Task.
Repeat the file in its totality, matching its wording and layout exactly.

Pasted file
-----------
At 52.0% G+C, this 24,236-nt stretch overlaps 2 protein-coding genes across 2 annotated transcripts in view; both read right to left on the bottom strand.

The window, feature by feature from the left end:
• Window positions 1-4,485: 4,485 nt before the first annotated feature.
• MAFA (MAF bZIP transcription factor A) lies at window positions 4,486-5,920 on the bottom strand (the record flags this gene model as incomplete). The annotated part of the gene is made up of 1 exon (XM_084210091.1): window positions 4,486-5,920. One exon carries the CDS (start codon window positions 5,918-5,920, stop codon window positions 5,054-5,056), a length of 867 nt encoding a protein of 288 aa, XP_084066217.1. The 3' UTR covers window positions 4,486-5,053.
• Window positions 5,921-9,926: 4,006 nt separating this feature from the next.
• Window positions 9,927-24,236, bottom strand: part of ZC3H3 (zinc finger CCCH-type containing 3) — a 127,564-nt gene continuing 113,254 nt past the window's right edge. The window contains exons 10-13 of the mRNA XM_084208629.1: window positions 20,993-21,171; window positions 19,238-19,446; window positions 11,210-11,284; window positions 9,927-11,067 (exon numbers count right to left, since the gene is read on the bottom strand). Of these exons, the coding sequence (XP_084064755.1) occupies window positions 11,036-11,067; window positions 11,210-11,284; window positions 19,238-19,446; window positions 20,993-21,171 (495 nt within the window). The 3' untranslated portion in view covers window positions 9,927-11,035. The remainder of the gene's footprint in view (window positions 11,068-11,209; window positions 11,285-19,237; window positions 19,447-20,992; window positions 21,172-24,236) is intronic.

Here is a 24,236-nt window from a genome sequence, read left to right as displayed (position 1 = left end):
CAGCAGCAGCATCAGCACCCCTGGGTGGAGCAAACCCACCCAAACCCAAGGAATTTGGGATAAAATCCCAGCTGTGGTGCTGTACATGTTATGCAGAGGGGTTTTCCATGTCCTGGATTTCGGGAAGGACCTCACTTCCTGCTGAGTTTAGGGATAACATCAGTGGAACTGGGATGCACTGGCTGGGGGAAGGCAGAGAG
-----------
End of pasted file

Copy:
At 52.0% G+C, this 24,236-nt stretch overlaps 2 protein-coding genes across 2 annotated transcripts in view; both read right to left on the bottom strand.

The window, feature by feature from the left end:
• Window positions 1-4,485: 4,485 nt before the first annotated feature.
• MAFA (MAF bZIP transcription factor A) lies at window positions 4,486-5,920 on the bottom strand (the record flags this gene model as incomplete). The annotated part of the gene is made up of 1 exon (XM_084210091.1): window positions 4,486-5,920. One exon carries the CDS (start codon window positions 5,918-5,920, stop codon window positions 5,054-5,056), a length of 867 nt encoding a protein of 288 aa, XP_084066217.1. The 3' UTR covers window positions 4,486-5,053.
• Window positions 5,921-9,926: 4,006 nt separating this feature from the next.
• Window positions 9,927-24,236, bottom strand: part of ZC3H3 (zinc finger CCCH-type containing 3) — a 127,564-nt gene continuing 113,254 nt past the window's right edge. The window contains exons 10-13 of the mRNA XM_084208629.1: window positions 20,993-21,171; window positions 19,238-19,446; window positions 11,210-11,284; window positions 9,927-11,067 (exon numbers count right to left, since the gene is read on the bottom strand). Of these exons, the coding sequence (XP_084064755.1) occupies window positions 11,036-11,067; window positions 11,210-11,284; window positions 19,238-19,446; window positions 20,993-21,171 (495 nt within the window). The 3' untranslated portion in view covers window positions 9,927-11,035. The remainder of the gene's footprint in view (window positions 11,068-11,209; window positions 11,285-19,237; window positions 19,447-20,992; window positions 21,172-24,236) is intronic.

Here is a 24,236-nt window from a genome sequence, read left to right as displayed (position 1 = left end):
CAGCAGCAGCATCAGCACCCCTGGGTGGAGCAAACCCACCCAAACCCAAGGAATTTGGGATAAAATCCCAGCTGTGGTGCTGTACATGTTATGCAGAGGGGTTTTCCATGTCCTGGATTTCGGGAAGGACCTCACTTCCTGCTGAGTTTAGGGATAACATCAGTGGAACTGGGATGCACTGGCTGGGGGAAGGCAGAGAG